Chinese Auto Market: Inbound Rebound?

Matt Posky
by Matt Posky
chinese auto market inbound rebound

With China serving as the flashpoint of the coronavirus outbreak that brought the world down a peg or two, industry and financial analysts have been watching that market like a hawk. The country went into this crisis before any other, which may prove useful for predicting the general path of global recovery efforts.

Unfortunately, specious reports about the number of infected citizens inside that nation have cast a double-quilted blanket of doubt over its official statistics. We don’t actually know if the Chinese government has effectively wrangled the illness or is just hoping to win an international public relations battle. Fortunately, infection rates and death tolls aren’t the only metrics we have to rely on.

According to the China Passenger Car Association, auto sales plummeted by as much as 96 percent since COVID-19 began its relentless spread. This came after months of negative sales growth, leaving the Chinese market in a truly unenviable situation once mandatory quarantines were enacted. Now, circumstances have changed. Showrooms are reopening and many factories have resumed operations, only this time they’re the ones that have to worry about supply chain issues.

Back when this seemed like an issue that would disproportionately affect China, many grew fearful that parts suppliers in that country would be unable to support automakers around the world. It didn’t take long before the auto industry started reporting breakdowns in parts supply. But the virus quickly spread beyond China’s borders, forcing other regions to similarly idle industry and direct people to stay indoors.

Fast forward a couple of months and China now finds itself trying to restart its economy with no one to ship parts to. Manufacturers the world over are temporarily closed and projecting sizable declines in production output ( unless its for medical ventilators) for the reminder of this year. With about 25 percent of all Chinese auto parts also requiring imported components, it’s not an ideal situation.

Headway is still being made, however. While the planet will probably take all future Chinese statistics with a grain of salt, the China Passenger Car Association hasn’t exactly sugarcoated the situation on the ground. Still, it’s being pretty optimistic about the future. The group estimates that domestic auto sales will normalize (reaching last year’s weekly averages) by the end of April. It was calculating weekly sales losses (vs 2019) of around 50 percent at the start of March and a practically motionless market just a month earlier. How can it be so confident now?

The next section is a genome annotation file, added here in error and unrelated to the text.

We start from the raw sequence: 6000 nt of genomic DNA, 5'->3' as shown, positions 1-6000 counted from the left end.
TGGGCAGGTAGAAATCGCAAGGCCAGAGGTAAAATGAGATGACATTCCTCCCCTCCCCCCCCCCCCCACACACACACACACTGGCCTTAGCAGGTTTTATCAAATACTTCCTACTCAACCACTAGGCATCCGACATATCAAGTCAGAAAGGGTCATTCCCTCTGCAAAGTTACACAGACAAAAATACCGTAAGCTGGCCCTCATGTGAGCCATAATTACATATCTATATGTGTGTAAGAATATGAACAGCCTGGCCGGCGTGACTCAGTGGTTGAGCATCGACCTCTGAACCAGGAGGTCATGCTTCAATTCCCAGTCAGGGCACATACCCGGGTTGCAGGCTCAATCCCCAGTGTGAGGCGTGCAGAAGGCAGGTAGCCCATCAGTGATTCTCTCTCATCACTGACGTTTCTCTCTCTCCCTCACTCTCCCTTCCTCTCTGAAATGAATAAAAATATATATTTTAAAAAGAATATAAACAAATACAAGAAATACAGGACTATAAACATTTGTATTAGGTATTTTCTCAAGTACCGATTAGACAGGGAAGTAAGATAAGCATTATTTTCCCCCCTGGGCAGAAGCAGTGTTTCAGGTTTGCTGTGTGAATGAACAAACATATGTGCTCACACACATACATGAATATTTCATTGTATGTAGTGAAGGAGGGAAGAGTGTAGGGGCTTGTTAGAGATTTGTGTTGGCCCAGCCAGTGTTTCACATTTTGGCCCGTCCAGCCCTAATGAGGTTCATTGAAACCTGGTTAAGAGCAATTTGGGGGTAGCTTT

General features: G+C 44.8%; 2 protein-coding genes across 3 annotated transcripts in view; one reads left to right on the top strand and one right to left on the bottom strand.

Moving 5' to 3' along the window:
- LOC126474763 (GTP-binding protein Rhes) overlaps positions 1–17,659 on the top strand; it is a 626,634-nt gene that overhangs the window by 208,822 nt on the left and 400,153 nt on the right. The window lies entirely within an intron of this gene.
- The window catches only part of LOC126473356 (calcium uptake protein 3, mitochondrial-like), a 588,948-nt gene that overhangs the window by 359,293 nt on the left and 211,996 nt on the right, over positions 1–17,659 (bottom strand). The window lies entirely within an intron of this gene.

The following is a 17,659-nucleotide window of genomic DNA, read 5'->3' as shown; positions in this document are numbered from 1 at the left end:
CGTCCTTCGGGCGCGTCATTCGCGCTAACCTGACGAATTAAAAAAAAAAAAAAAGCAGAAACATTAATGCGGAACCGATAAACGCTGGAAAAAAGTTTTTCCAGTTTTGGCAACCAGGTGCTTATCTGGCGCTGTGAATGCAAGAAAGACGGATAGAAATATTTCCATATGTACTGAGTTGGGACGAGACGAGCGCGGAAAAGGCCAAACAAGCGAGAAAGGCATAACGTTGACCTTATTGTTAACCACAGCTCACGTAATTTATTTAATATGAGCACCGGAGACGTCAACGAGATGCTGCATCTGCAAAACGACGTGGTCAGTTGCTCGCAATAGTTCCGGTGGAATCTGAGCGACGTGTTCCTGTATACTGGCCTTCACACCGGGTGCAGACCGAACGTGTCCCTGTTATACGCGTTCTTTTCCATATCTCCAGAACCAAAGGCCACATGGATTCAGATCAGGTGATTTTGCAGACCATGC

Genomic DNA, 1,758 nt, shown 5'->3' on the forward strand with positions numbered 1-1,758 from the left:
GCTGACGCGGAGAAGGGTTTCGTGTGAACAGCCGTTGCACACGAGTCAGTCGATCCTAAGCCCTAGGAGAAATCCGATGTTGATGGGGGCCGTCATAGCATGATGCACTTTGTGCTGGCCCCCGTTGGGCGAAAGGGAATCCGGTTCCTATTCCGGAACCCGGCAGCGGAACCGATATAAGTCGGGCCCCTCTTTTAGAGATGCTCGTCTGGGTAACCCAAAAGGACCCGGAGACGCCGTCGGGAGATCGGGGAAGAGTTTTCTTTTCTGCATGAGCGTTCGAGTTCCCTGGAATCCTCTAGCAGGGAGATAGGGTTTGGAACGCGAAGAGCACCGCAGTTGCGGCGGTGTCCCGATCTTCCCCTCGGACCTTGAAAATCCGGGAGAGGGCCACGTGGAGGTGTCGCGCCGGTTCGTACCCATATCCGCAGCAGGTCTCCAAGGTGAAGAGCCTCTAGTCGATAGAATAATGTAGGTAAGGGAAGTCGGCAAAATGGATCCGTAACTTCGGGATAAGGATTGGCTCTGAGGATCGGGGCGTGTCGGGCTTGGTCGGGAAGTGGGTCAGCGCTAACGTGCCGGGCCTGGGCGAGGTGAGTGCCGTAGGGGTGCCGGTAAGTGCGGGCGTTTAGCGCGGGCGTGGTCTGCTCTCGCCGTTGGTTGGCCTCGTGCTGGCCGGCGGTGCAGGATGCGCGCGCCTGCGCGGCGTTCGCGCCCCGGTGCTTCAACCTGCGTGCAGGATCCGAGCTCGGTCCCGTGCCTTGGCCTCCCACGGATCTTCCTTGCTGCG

Well, lockdowns are easing across the nation — even in COVID-19’s origin point of Wuhan. According to Bloomberg, this has resulted in heaps of traffic for freshly reopened dealerships. “I was pretty shocked,” Zhang Jiaqi, a sales representative at an Audi AG dealer in Wuhan, told the outlet. “It’s like a boom after a two-month dormancy. I thought sales would be frozen.”

From Bloomberg:

The revival offers a sliver of hope for global carmakers from Audi parent Volkswagen AG to General Motors Co. and Toyota Motor Corp., whose sales are slumping in other regions of the world as the virus spreads. A recovery in China would suggest that consumers are willing to again spend on big-ticket items soon after emerging from isolation and lockdowns.

Some consumers in Wuhan are now even more willing to buy a car than before the virus crisis, as they see personal vehicles as safer than public transport, said Pan Fei, a marketing director at the Wuchang Audi shop. Demand at the store is now skewed toward smaller vehicles such as the A3, suggesting some families are buying second vehicles.